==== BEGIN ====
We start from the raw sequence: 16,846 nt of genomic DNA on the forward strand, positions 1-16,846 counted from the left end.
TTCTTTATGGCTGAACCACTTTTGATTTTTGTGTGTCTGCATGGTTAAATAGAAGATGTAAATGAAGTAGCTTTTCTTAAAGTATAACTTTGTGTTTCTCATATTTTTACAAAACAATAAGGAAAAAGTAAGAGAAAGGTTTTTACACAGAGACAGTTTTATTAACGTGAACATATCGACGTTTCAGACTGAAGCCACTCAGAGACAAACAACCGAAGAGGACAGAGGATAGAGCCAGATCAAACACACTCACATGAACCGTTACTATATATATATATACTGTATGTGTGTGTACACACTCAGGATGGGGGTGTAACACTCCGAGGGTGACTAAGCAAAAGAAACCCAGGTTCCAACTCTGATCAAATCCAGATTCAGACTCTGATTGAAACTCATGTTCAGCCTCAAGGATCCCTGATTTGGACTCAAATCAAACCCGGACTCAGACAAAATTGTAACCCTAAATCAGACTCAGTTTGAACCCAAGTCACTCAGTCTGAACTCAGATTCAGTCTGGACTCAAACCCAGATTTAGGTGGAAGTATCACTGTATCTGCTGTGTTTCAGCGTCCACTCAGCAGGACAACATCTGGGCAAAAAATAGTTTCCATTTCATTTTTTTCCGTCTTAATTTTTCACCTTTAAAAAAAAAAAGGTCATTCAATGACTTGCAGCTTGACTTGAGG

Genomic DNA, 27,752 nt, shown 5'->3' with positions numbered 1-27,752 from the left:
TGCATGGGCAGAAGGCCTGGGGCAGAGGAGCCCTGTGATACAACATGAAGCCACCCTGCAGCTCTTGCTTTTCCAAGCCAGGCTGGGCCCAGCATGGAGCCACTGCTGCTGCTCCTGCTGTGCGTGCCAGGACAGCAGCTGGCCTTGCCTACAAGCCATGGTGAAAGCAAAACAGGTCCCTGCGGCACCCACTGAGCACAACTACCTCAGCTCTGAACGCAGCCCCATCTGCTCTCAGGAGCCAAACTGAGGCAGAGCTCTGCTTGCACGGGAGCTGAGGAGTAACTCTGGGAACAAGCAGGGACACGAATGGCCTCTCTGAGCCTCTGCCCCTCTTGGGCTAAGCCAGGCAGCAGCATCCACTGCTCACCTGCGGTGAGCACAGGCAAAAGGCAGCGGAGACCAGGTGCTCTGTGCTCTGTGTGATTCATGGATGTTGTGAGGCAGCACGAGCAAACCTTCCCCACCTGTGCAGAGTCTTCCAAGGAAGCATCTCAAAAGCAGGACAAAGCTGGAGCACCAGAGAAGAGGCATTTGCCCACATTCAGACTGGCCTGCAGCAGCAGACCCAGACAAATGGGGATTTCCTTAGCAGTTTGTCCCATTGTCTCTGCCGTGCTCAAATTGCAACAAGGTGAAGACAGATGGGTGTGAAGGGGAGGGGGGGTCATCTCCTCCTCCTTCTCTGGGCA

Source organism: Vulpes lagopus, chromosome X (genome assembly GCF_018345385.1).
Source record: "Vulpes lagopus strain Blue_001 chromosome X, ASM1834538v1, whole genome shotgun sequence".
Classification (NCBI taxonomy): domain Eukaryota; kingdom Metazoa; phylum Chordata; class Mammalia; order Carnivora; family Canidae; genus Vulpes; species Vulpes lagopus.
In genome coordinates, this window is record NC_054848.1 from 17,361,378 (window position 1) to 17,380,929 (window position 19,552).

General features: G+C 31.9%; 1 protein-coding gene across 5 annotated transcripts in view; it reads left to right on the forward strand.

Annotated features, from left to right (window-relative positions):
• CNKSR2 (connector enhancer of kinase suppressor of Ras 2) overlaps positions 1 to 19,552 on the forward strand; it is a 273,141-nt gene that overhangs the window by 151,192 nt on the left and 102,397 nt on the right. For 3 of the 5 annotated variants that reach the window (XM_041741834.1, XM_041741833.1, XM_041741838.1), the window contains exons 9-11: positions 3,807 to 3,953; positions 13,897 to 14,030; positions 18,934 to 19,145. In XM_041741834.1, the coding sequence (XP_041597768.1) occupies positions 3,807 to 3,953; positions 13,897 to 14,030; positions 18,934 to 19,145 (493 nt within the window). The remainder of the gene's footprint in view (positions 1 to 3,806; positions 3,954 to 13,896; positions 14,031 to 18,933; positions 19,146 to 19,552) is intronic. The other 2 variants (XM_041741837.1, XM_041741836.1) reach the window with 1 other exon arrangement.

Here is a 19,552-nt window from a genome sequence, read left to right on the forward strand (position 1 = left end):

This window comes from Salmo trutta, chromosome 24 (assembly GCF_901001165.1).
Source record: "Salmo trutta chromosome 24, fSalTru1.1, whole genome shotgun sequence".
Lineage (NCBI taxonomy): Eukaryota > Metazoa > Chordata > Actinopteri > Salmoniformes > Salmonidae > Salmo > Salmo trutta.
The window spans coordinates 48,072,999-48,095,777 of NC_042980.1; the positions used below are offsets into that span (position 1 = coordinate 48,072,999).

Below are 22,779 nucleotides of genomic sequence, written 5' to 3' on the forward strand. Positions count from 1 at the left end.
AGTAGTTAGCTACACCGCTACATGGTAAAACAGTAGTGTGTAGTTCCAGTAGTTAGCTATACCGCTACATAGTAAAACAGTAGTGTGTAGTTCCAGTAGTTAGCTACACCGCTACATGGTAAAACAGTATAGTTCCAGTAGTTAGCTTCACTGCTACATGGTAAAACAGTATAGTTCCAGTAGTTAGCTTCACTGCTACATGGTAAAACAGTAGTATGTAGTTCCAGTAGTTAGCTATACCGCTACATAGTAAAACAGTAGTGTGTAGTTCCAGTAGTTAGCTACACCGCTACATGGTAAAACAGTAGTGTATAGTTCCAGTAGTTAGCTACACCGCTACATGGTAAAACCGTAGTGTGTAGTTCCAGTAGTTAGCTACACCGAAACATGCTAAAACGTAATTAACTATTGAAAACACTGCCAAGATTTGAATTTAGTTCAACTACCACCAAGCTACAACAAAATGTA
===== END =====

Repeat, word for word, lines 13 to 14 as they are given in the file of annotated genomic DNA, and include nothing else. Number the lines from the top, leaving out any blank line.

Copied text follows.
This window comes from Salmo trutta, chromosome 24 (assembly GCF_901001165.1).
Source record: "Salmo trutta chromosome 24, fSalTru1.1, whole genome shotgun sequence".